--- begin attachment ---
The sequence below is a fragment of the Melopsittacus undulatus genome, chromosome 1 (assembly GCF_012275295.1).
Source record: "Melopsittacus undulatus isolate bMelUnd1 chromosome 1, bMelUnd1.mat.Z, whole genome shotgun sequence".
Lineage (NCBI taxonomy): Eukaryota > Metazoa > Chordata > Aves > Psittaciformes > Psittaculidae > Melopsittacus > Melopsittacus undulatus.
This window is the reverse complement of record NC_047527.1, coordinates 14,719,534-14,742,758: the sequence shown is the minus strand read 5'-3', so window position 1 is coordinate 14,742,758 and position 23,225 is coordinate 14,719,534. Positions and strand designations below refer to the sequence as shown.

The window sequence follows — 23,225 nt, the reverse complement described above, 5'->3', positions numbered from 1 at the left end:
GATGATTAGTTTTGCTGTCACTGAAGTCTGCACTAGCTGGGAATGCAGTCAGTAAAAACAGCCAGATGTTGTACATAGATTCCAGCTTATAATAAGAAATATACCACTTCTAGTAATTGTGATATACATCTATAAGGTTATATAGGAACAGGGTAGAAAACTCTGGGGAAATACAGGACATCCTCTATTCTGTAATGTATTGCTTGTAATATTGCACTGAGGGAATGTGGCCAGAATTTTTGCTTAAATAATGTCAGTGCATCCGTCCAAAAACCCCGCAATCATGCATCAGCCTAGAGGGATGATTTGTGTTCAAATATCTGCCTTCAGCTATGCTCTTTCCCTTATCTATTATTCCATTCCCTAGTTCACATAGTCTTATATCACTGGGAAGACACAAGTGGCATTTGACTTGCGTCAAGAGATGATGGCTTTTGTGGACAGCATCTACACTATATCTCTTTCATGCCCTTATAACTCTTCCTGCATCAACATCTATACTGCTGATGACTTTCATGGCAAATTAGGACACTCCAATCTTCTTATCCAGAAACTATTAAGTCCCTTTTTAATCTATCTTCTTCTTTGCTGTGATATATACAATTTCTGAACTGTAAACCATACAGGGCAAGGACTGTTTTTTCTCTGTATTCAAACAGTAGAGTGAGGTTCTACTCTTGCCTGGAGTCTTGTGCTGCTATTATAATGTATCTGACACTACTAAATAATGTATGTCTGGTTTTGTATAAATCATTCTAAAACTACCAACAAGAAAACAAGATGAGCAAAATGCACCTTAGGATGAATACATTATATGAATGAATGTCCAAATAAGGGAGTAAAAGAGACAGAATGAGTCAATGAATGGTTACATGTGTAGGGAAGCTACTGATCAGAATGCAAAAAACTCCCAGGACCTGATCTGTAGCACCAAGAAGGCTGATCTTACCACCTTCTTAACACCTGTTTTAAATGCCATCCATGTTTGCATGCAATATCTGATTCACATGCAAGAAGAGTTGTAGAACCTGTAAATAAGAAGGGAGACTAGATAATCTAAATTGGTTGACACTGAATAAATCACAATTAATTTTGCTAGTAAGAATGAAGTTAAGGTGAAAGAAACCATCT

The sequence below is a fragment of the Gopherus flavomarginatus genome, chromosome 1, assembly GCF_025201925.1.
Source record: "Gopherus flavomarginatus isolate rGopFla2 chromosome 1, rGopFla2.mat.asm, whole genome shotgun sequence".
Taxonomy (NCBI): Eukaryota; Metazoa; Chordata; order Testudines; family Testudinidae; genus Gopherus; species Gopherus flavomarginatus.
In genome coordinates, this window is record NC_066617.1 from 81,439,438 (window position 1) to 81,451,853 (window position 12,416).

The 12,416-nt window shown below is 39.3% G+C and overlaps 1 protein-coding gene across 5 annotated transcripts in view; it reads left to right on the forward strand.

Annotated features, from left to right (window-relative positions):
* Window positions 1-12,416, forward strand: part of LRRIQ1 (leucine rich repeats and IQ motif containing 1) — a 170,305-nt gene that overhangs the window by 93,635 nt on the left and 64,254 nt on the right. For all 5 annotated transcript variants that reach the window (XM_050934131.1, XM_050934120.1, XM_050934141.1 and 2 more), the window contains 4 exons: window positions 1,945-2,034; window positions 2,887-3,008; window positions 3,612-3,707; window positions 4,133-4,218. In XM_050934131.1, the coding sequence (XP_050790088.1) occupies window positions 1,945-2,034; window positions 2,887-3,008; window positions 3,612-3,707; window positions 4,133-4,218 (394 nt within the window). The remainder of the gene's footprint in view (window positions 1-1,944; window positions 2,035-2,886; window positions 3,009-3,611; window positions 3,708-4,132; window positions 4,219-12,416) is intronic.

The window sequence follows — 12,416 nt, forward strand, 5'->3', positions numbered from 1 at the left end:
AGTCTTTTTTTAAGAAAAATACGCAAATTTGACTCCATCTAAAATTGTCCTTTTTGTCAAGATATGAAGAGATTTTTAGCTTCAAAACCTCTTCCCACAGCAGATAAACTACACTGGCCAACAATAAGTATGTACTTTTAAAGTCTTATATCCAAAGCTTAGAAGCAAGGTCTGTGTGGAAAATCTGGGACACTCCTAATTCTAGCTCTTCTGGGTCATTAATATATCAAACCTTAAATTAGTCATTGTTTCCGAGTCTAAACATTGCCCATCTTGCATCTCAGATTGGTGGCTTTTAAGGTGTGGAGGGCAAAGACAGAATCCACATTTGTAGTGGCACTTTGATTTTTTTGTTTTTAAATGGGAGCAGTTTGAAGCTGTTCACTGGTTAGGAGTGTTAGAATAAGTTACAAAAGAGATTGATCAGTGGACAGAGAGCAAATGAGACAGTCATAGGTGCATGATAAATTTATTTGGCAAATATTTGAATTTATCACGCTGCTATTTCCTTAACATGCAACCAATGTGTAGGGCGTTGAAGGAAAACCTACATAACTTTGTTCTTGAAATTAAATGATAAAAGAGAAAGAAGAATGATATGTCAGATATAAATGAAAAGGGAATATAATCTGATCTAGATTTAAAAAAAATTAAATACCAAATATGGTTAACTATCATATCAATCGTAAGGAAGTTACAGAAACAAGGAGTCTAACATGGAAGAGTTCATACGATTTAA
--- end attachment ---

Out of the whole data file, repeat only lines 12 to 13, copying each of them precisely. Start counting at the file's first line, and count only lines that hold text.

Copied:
Annotated features, from left to right (window-relative positions):
* Window positions 1-12,416, forward strand: part of LRRIQ1 (leucine rich repeats and IQ motif containing 1) — a 170,305-nt gene that overhangs the window by 93,635 nt on the left and 64,254 nt on the right. For all 5 annotated transcript variants that reach the window (XM_050934131.1, XM_050934120.1, XM_050934141.1 and 2 more), the window contains 4 exons: window positions 1,945-2,034; window positions 2,887-3,008; window positions 3,612-3,707; window positions 4,133-4,218. In XM_050934131.1, the coding sequence (XP_050790088.1) occupies window positions 1,945-2,034; window positions 2,887-3,008; window positions 3,612-3,707; window positions 4,133-4,218 (394 nt within the window). The remainder of the gene's footprint in view (window positions 1-1,944; window positions 2,035-2,886; window positions 3,009-3,611; window positions 3,708-4,132; window positions 4,219-12,416) is intronic.